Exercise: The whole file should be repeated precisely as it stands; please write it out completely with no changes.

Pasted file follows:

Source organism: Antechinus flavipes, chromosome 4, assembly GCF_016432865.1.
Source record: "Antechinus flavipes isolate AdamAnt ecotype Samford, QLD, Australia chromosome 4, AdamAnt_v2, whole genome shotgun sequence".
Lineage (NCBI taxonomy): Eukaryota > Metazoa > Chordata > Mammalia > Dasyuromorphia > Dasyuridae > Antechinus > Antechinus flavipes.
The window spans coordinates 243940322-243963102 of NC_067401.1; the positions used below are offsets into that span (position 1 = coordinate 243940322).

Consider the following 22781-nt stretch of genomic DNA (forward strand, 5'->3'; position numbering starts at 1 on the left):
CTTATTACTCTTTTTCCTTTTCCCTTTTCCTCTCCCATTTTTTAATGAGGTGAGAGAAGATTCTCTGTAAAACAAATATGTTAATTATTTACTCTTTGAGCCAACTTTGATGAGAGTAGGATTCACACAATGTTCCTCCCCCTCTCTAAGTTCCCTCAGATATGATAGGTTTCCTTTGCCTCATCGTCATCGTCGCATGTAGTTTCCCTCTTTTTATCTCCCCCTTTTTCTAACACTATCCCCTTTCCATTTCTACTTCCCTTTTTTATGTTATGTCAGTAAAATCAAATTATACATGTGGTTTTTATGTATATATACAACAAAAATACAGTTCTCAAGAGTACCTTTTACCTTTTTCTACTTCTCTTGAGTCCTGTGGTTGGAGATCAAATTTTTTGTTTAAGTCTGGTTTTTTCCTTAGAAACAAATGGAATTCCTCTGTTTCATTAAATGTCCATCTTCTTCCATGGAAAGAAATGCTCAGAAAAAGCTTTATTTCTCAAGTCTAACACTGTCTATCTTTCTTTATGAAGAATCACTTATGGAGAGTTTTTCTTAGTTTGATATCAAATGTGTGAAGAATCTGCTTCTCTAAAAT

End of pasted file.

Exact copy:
Source organism: Antechinus flavipes, chromosome 4, assembly GCF_016432865.1.
Source record: "Antechinus flavipes isolate AdamAnt ecotype Samford, QLD, Australia chromosome 4, AdamAnt_v2, whole genome shotgun sequence".
Lineage (NCBI taxonomy): Eukaryota > Metazoa > Chordata > Mammalia > Dasyuromorphia > Dasyuridae > Antechinus > Antechinus flavipes.
The window spans coordinates 243940322-243963102 of NC_067401.1; the positions used below are offsets into that span (position 1 = coordinate 243940322).

Consider the following 22781-nt stretch of genomic DNA (forward strand, 5'->3'; position numbering starts at 1 on the left):
CTTATTACTCTTTTTCCTTTTCCCTTTTCCTCTCCCATTTTTTAATGAGGTGAGAGAAGATTCTCTGTAAAACAAATATGTTAATTATTTACTCTTTGAGCCAACTTTGATGAGAGTAGGATTCACACAATGTTCCTCCCCCTCTCTAAGTTCCCTCAGATATGATAGGTTTCCTTTGCCTCATCGTCATCGTCGCATGTAGTTTCCCTCTTTTTATCTCCCCCTTTTTCTAACACTATCCCCTTTCCATTTCTACTTCCCTTTTTTATGTTATGTCAGTAAAATCAAATTATACATGTGGTTTTTATGTATATATACAACAAAAATACAGTTCTCAAGAGTACCTTTTACCTTTTTCTACTTCTCTTGAGTCCTGTGGTTGGAGATCAAATTTTTTGTTTAAGTCTGGTTTTTTCCTTAGAAACAAATGGAATTCCTCTGTTTCATTAAATGTCCATCTTCTTCCATGGAAAGAAATGCTCAGAAAAAGCTTTATTTCTCAAGTCTAACACTGTCTATCTTTCTTTATGAAGAATCACTTATGGAGAGTTTTTCTTAGTTTGATATCAAATGTGTGAAGAATCTGCTTCTCTAAAAT